This plant is native to the Mediterranean regions of Europe and Asia. It is popularly known as absinthe, absinth, wormwood, or green ginger. Artemisia absinthium belongs to the Asteraceae class of plants. This plant escaped cultivation and can now be found everywhere Asia, Europe, Africa, North and South America. Artemisia absinthium can be cultivated by planting cuttings along with seeds.
Since ancient times this plant has been used for medicinal reasons. The historical Greeks used this plant to help remedy stomach ailments and as a powerful anthelmintic. Artemisia absinthium is made up of myabsinthe.com thujone which is a mild toxin and provides the plant a very bitter taste. The plant is drought resistant and simply grows in dry soil. Artemisia absinthium is additionally utilized as an organic pest repellent.
This plant has lots of therapeutic uses. It’s been used to treat stomach disorders and aid digestion. The plant has active elements such as thujone and tannic acid. The word absinthium implies bitter or “without sweetness”. Artemisia absinthium is additionally known as wormwood. The term wormwood appears a few times in the Bible, both in the Old Testament and the New Testament. Wormwood has been utilized for hundreds of years to treat stomach disorders, liver problems, and gall bladder difficulties. Wormwood oil taken from the plant is used on bruises and cuts and also utilized to relieve itching as well as other skin infections. Wormwood oil in its natural form is harmful; even so, small doses are safe.
Artemisia absinthium is the primary herb found in producing liquors such as absinthe and vermouth. Absinthe is a very alcoholic drink that’s considered to be among the finest liquors ever produced. Absinthe is green in color; however, some absinthes made in Switzerland are colorless. Several other herbs are utilized in the preparation of absinthe. Absinthes special effects caused it to be the most famous drink of 19th century Europe.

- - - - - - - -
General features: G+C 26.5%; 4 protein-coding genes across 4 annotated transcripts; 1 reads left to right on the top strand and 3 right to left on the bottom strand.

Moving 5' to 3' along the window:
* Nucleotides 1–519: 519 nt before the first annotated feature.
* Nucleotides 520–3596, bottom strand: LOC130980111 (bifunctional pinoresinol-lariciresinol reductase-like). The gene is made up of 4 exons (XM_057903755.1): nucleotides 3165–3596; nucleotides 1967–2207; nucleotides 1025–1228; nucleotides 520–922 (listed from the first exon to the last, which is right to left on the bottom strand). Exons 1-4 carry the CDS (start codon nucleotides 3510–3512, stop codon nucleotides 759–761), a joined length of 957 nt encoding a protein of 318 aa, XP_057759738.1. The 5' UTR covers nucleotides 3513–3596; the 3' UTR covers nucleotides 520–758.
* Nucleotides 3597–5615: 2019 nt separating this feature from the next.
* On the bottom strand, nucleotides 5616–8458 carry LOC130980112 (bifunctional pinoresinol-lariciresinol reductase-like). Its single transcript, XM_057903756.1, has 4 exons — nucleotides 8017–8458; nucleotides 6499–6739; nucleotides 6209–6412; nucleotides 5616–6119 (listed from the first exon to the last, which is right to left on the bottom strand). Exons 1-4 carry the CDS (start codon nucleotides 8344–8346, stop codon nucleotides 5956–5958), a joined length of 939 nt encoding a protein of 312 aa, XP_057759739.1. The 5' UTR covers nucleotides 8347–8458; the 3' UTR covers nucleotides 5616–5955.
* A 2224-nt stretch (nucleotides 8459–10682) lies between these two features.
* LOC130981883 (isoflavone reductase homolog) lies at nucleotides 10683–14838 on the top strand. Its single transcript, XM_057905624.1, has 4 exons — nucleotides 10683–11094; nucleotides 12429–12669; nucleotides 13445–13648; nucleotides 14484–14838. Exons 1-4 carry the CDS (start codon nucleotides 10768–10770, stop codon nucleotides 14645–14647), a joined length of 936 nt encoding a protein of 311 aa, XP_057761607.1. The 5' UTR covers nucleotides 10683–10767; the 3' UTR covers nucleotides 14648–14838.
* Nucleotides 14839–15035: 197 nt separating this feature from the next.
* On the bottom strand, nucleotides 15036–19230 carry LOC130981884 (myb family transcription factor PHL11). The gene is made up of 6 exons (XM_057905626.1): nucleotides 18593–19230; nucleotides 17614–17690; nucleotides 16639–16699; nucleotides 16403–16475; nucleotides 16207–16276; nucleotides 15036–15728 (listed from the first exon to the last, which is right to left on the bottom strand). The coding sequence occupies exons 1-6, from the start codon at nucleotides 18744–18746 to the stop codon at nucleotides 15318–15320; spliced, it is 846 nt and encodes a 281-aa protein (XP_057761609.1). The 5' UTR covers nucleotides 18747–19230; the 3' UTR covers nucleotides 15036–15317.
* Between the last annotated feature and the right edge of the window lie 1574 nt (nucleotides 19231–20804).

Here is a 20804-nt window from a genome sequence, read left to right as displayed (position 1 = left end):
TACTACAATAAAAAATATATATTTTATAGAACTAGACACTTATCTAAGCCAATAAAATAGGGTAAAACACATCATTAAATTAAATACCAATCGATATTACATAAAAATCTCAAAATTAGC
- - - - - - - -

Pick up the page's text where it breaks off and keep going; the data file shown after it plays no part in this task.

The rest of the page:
Parisian artists and writers were passionate drinkers of absinthe and its connection to the bohemian culture of nineteenth century is well documented. A number of the famous personalities who deemed absinthe a creative stimulant involved Vincent Van Gogh, Oscar Wilde, Pablo Picasso and Arthur Rimbaud.
In the end of 19th century thujone in absinthe was held accountable for its harmful effects and absinthe was finally restricted by most countries in Western Europe. On the other hand, new information has demonstrated that thujone content in pre-ban absinthe is under dangerous levels and that the effects previously attributed to thujone are grossly overstated. In the light of such new findings nearly all countries legalized absinthe once again and since that time absinthe has produced a stunning comeback. The United States continues to ban absinthe and it’ll be a while well before absinthe becomes legal in the US. Even so, US citizens can order absinthe kits and absinthe essence and then make their particular absinthe at home.
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